Tarrytown’s Neperan Park Goes Au Natural

Quiet little Neperan Park has gotten a face-lift and the results have been a hit with children of all ages. The upper portion of the park, left wild until recently, has become home for a new playground unlike anything seen before in Westchester County − a natural playground. Instead of clearing an area and putting up a play structure, a natural playground (sometimes referred to as an ecological park) uses the existing landscape and environment to create a sustainable, aesthetically appealing play space full of unique play and learning opportunities.


Neperan Park, Tarrytown“It’s a new concept,” says Village Administrator Michael Blau. “The Board [of Trustees] thought that we have a number of [conventional] playgrounds throughout the Village so let’s give the kids something different to play on.” Gina DeCaprio Vercesi of Kids Unplugged − an organization dedicated to getting kids outdoors − is a fan of the new playground because she feels it offers kids a great chance for imaginative, creative play. “There’s this log structure [in the park],” she says, “but it was not just a balancing structure. There were kids sitting on it just chatting. There were kids hanging off of it. There were kids riding on it like a horse, there were kids saying it was ship. It wasn’t just a balance beam.”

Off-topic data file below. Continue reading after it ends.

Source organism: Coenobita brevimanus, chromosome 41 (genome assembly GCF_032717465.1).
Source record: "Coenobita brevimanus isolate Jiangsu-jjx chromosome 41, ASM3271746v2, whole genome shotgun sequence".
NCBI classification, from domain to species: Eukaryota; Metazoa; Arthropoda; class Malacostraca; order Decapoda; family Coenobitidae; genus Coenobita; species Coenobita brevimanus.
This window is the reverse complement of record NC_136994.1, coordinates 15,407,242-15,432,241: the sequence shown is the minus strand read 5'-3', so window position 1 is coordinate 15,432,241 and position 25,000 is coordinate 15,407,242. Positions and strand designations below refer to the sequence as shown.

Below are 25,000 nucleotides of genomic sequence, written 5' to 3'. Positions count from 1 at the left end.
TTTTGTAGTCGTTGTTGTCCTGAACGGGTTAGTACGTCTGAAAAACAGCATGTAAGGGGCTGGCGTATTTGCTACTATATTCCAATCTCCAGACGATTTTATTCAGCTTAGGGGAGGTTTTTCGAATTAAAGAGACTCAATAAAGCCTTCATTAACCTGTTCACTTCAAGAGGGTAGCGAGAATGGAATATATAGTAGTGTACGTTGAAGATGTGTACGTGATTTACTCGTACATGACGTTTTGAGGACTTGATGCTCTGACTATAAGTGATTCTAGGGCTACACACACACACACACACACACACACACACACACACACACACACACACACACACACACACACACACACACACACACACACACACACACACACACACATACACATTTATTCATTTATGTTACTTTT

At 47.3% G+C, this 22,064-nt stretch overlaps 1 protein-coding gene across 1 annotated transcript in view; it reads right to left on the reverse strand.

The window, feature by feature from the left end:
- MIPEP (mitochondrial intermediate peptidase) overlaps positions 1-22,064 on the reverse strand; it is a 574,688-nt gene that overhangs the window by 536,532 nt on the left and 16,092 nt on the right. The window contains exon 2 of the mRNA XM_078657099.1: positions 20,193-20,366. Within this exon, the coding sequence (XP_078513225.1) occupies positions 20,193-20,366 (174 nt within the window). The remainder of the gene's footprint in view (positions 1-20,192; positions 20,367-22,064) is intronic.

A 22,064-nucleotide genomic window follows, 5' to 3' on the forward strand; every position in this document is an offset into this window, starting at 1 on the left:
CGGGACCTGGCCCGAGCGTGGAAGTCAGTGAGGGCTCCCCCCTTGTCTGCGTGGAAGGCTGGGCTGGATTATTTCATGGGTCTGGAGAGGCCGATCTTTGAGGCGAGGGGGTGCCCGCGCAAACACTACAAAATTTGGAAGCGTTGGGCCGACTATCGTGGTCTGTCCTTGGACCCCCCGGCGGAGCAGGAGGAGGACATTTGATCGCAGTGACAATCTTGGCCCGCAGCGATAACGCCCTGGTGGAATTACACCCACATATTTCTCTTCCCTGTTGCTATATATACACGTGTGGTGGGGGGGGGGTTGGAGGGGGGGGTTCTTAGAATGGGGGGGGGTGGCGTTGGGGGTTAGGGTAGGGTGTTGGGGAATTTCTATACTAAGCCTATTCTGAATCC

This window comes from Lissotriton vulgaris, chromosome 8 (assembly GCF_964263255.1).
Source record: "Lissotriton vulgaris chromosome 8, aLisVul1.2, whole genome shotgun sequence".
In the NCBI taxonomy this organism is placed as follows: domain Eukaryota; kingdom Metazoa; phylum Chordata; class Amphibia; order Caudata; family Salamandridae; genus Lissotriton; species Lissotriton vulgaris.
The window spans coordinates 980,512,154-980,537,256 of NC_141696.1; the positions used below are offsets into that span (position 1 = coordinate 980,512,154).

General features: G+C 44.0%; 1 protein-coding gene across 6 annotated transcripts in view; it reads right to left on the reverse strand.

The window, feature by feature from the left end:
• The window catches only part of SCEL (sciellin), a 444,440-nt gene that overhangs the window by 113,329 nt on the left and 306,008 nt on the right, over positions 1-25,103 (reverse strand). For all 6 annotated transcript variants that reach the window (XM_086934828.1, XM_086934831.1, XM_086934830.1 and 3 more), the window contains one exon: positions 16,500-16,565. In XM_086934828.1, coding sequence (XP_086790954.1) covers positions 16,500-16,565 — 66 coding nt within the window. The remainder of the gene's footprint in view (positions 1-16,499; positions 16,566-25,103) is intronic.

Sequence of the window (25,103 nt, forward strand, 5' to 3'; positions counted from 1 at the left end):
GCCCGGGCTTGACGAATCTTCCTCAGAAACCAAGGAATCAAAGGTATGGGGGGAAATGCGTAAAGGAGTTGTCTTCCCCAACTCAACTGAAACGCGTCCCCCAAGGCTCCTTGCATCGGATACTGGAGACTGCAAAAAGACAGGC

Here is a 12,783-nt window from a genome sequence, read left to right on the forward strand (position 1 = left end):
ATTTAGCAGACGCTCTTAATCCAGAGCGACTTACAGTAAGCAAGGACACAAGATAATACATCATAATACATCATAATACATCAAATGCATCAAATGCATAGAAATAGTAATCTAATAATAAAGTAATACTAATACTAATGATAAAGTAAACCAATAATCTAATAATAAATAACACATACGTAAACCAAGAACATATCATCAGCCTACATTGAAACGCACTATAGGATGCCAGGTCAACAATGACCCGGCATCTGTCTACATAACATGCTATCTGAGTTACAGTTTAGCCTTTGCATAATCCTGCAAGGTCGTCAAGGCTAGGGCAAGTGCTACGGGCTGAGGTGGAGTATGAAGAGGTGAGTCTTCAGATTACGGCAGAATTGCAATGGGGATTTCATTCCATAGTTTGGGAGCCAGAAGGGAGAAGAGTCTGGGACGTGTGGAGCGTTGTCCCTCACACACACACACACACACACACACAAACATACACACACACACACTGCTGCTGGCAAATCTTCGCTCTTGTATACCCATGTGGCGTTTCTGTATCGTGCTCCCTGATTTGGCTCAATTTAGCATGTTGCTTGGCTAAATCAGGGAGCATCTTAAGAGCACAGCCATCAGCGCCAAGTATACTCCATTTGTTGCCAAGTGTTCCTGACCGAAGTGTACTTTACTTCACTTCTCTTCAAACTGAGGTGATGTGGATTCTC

The first phase of construction has been completed, and the site now includes the aforementioned log structure, a slide, a rock scramble, an observation deck, and paths through the surrounding woods. Future additions would include more paths, a tree climber, hay barrels, landscaping, and numerous other natural spaces on which to climb and play but, for now, all construction has ended. Though building a natural playground isn’t any more expensive than building a conventional playground (the initial prep costs more, but the actual construction costs less), the Village has already spent about $21,000 on the park, $15,000 of which came from grant money specifically targeted for Neperan Park. To complete the master plan will require an additional $60,000 and, to that end, a private organization will be formed in the coming months with the hopes of raising the additional funds.

“[Neperan Park] is done for now,” says Blau. “If [a private group] can’t generate the funds, then the Board [of Trustees] must decide if they want to put in money in a long-term capital budget for doing this. In the short term, you’re not going to see anything because this upcoming budget year’s going to be a tough budget year and doing more playground work − it’s not going to happen.”

So it’s up to the residents of the community to fund any additional improvements both at Neperan Park and at other parks throughout the Village. DeCaprio Vercesi, for one, feels that Tarrytown’s parks deserve to be maintained and improved. “The parks are such a focal point of our community,” she says, “and all our parks need attention.”

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About the Author: David Neilsen